Computer Machinery v Drescher: ChD 1983

Sir Robert Megarry VC said: ‘For reasons that will appear, I think that I should pause in my recital of the facts in order to say something about these two cases. For a long while it has been settled law that if letters written ‘without prejudice’ do not result in an agreement, they cannot be looked at by the court even on the question of costs, unless both parties consent: see, for example, Walker v. Wilsher (1889) 23 QBD 335; Stotesbury v. Turner (1943) KB 370. Thus if in ‘without prejudice’ correspondence a defendant offers less than the plaintiff is claiming but more than the plaintiff ultimately recovers at the trial, the defendant cannot use his offer in support of a contention that the plaintiff should receive no costs for the period subsequent to the offer. If the claim is purely a money claim, this causes no difficulty: the defendant may pay into court under RSC Ord. 22 the sum that he is offering, and although knowledge of this will be withheld from the court until both liability and quantum have been decided, the fact of payment in is admissible, and usually highly relevant, in deciding what order for costs should be made. If, however, the claim is not solely a money claim, but some other relief is sought, such as an injunction, there was formerly no comparable procedure. What was needed was some procedure whereby the defendant could make an offer to submit to an injunction, give an undertaking or afford other relief on the footing that the offer would be without prejudice until the case was decided but with prejudice when it came to costs.
It was a procedure of this type which was suggested by Cairns L.J. in Calderbank v. Calderbank (1975) 3 A.E.R. 333 at 342, (1976) Fam. 93 at 105-106 and was acted on in McDonnell v. McDonnell (1977) 1 A.E.R. 766 at 770, (1977) 1 W.L.R. 34 at 38. These were both matrimonial appeals from the Family Division, however, and there has been some uncertainty whether the procedure applies to other cases. Thus 17 Halsbury’s Laws (4th edn) para 213 cites Calderbank v. Calderbank for the proposition that ‘in matrimonial proceedings relating to finance’ a party may make this type of offer, and the 1983 cumulative supplement leaves it there. Nor do the cases appear to have been given the prominence which they deserve. Thus leading books which discuss offers made ‘without prejudice’ still leave unamended statements based on Walker v. Wilsher (1889) 23 QBD 335, without any mention of either Calderbank or McDonnell: see, for example, Phipson on Evidence (13th edn, 1982) p. 374; Cross on Evidence (5th edn, 1979) p. 301. Nor are the cases mentioned in The Supreme Court Practice 1982.’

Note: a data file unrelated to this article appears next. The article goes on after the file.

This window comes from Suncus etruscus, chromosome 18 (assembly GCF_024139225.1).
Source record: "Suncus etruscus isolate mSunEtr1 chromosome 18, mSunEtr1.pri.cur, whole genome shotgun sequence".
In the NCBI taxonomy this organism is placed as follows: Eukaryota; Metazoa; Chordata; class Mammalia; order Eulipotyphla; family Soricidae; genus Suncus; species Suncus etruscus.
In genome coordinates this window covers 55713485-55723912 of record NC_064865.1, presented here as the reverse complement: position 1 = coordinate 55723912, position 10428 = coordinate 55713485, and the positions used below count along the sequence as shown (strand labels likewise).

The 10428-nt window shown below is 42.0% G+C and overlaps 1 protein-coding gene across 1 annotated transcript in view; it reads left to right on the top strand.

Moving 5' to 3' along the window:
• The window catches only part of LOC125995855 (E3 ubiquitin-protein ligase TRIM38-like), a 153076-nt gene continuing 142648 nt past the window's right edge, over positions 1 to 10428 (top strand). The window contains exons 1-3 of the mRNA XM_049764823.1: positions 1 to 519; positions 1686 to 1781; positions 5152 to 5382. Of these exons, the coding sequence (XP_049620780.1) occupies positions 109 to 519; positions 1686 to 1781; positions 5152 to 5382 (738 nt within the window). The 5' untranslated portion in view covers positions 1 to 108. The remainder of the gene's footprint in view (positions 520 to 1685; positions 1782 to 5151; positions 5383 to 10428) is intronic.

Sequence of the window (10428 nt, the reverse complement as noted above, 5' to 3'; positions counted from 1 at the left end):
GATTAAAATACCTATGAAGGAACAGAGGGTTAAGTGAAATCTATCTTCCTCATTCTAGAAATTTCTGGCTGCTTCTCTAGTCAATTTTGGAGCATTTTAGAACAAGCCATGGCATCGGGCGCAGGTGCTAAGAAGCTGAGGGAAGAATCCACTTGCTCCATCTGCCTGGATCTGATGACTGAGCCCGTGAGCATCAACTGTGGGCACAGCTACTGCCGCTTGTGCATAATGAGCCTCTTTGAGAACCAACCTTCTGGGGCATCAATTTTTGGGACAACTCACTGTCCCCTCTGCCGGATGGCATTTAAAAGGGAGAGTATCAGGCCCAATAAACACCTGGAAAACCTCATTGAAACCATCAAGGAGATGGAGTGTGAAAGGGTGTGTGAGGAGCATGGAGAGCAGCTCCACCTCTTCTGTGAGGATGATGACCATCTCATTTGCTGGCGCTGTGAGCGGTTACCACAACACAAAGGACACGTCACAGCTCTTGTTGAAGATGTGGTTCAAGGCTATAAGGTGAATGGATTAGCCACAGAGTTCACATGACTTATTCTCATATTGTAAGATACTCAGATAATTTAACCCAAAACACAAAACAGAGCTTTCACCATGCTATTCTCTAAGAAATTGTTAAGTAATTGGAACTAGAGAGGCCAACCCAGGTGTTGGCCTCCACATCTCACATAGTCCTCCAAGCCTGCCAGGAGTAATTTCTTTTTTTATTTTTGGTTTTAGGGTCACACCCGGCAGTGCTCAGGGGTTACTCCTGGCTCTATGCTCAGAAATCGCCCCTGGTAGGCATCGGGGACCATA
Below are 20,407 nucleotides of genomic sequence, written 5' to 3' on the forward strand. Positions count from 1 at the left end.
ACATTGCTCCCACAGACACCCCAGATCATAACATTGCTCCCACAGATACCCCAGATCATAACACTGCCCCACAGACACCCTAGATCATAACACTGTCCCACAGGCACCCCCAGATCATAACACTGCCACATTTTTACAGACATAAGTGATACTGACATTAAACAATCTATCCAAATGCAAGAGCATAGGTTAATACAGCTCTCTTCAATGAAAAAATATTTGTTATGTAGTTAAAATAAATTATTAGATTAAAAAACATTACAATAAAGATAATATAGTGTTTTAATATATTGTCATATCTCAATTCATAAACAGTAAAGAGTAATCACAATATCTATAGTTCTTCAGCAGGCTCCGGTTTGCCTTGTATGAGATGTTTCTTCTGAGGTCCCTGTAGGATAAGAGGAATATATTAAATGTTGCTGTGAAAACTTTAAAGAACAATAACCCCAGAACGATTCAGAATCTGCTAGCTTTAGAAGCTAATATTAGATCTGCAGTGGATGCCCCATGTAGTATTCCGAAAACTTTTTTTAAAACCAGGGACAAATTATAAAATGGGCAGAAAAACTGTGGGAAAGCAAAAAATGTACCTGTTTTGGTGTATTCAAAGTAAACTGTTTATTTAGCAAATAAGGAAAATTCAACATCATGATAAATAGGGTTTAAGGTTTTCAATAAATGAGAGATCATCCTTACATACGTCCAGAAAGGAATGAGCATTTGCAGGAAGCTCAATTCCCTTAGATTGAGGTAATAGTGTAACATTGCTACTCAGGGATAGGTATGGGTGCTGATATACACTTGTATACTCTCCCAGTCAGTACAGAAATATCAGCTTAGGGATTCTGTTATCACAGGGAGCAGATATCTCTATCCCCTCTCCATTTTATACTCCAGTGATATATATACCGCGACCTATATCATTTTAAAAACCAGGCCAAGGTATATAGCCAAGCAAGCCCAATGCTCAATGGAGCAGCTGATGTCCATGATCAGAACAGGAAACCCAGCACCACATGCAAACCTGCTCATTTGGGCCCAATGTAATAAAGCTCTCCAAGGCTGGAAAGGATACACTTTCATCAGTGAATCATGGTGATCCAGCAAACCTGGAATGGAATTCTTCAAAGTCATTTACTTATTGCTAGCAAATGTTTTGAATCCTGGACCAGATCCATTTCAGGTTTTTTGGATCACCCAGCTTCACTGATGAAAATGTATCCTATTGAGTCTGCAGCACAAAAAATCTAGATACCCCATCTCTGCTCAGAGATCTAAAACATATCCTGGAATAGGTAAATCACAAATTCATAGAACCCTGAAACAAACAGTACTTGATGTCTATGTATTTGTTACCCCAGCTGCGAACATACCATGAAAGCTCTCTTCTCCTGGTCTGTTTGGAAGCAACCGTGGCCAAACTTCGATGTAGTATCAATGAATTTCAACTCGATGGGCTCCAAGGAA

‘In my view, the principle in question is one of perfectly general application which is in no way confined to matrimonial cases. Whether an offer is made ‘without prejudice’ or ‘without prejudice save as to costs’, the courts ought to enforce the terms on which the offer was made as tending to encourage compromise and shorten litigation; and the latter form of offer has the added advantage of preventing the offer from being inadmissible on costs, thereby assisting the court towards justice in making the order as to costs. I should say at once that no point on this arises for decision, as the parties have very sensibly acted on this footing. What I have been saying is as obiter as what Cairns L.J. said (and Scarman L.J. and Sir Gordon Willmer concurred with) in Calderbank v. Calderbank; but I hope that the attention of the profession (including authors and editors) will be more generally directed to what seems to me to be a valuable procedural process that is too little used.’


Sir Robert Megarry VC


[1983] 3 All ER 153


England and Wales

Cited by:

CitedCutts v Head and Another CA 7-Dec-1983
There had been a trial of 35 days regarding rights of way over land, which had proved fruitless, and where some orders had been made without jurisdiction. The result had been inconclusive. The costs order was now appealed, the plaintiff complaining . .
Lists of cited by and citing cases may be incomplete.

Costs, Litigation Practice

Updated: 23 March 2022; Ref: scu.254333